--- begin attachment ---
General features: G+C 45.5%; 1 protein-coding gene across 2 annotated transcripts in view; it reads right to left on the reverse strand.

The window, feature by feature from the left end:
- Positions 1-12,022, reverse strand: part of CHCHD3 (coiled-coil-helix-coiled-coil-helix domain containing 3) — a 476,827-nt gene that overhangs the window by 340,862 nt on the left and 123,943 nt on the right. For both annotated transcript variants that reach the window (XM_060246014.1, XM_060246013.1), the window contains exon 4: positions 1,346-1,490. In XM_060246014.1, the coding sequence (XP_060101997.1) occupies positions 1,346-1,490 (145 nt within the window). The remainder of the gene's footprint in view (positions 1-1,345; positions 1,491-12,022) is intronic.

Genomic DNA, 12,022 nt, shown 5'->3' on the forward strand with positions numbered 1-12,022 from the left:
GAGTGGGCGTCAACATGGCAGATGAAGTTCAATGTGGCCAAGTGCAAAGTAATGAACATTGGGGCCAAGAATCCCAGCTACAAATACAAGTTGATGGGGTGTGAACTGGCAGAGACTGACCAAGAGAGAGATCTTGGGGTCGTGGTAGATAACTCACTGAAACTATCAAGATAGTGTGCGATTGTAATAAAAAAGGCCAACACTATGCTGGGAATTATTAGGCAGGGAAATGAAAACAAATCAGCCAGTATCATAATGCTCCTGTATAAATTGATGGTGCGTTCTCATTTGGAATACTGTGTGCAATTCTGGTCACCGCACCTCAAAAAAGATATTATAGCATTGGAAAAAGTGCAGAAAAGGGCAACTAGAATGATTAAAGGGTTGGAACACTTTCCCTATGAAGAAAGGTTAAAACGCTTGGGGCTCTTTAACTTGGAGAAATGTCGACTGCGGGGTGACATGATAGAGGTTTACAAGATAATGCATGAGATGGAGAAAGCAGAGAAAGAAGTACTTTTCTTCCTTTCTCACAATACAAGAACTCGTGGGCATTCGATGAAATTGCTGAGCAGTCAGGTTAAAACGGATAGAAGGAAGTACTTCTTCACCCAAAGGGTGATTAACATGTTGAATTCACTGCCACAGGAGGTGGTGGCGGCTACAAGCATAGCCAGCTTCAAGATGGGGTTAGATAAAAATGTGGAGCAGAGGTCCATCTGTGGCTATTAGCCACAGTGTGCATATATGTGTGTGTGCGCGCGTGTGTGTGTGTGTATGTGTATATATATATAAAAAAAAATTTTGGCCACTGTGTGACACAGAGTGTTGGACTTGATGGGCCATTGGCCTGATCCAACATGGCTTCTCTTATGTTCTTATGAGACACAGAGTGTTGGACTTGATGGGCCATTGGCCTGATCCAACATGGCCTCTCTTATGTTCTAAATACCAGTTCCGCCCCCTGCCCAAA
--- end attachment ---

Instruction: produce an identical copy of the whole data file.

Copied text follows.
General features: G+C 45.5%; 1 protein-coding gene across 2 annotated transcripts in view; it reads right to left on the reverse strand.

The window, feature by feature from the left end:
- Positions 1-12,022, reverse strand: part of CHCHD3 (coiled-coil-helix-coiled-coil-helix domain containing 3) — a 476,827-nt gene that overhangs the window by 340,862 nt on the left and 123,943 nt on the right. For both annotated transcript variants that reach the window (XM_060246014.1, XM_060246013.1), the window contains exon 4: positions 1,346-1,490. In XM_060246014.1, the coding sequence (XP_060101997.1) occupies positions 1,346-1,490 (145 nt within the window). The remainder of the gene's footprint in view (positions 1-1,345; positions 1,491-12,022) is intronic.

Genomic DNA, 12,022 nt, shown 5'->3' on the forward strand with positions numbered 1-12,022 from the left:
GAGTGGGCGTCAACATGGCAGATGAAGTTCAATGTGGCCAAGTGCAAAGTAATGAACATTGGGGCCAAGAATCCCAGCTACAAATACAAGTTGATGGGGTGTGAACTGGCAGAGACTGACCAAGAGAGAGATCTTGGGGTCGTGGTAGATAACTCACTGAAACTATCAAGATAGTGTGCGATTGTAATAAAAAAGGCCAACACTATGCTGGGAATTATTAGGCAGGGAAATGAAAACAAATCAGCCAGTATCATAATGCTCCTGTATAAATTGATGGTGCGTTCTCATTTGGAATACTGTGTGCAATTCTGGTCACCGCACCTCAAAAAAGATATTATAGCATTGGAAAAAGTGCAGAAAAGGGCAACTAGAATGATTAAAGGGTTGGAACACTTTCCCTATGAAGAAAGGTTAAAACGCTTGGGGCTCTTTAACTTGGAGAAATGTCGACTGCGGGGTGACATGATAGAGGTTTACAAGATAATGCATGAGATGGAGAAAGCAGAGAAAGAAGTACTTTTCTTCCTTTCTCACAATACAAGAACTCGTGGGCATTCGATGAAATTGCTGAGCAGTCAGGTTAAAACGGATAGAAGGAAGTACTTCTTCACCCAAAGGGTGATTAACATGTTGAATTCACTGCCACAGGAGGTGGTGGCGGCTACAAGCATAGCCAGCTTCAAGATGGGGTTAGATAAAAATGTGGAGCAGAGGTCCATCTGTGGCTATTAGCCACAGTGTGCATATATGTGTGTGTGCGCGCGTGTGTGTGTGTGTATGTGTATATATATATAAAAAAAAATTTTGGCCACTGTGTGACACAGAGTGTTGGACTTGATGGGCCATTGGCCTGATCCAACATGGCTTCTCTTATGTTCTTATGAGACACAGAGTGTTGGACTTGATGGGCCATTGGCCTGATCCAACATGGCCTCTCTTATGTTCTAAATACCAGTTCCGCCCCCTGCCCAAA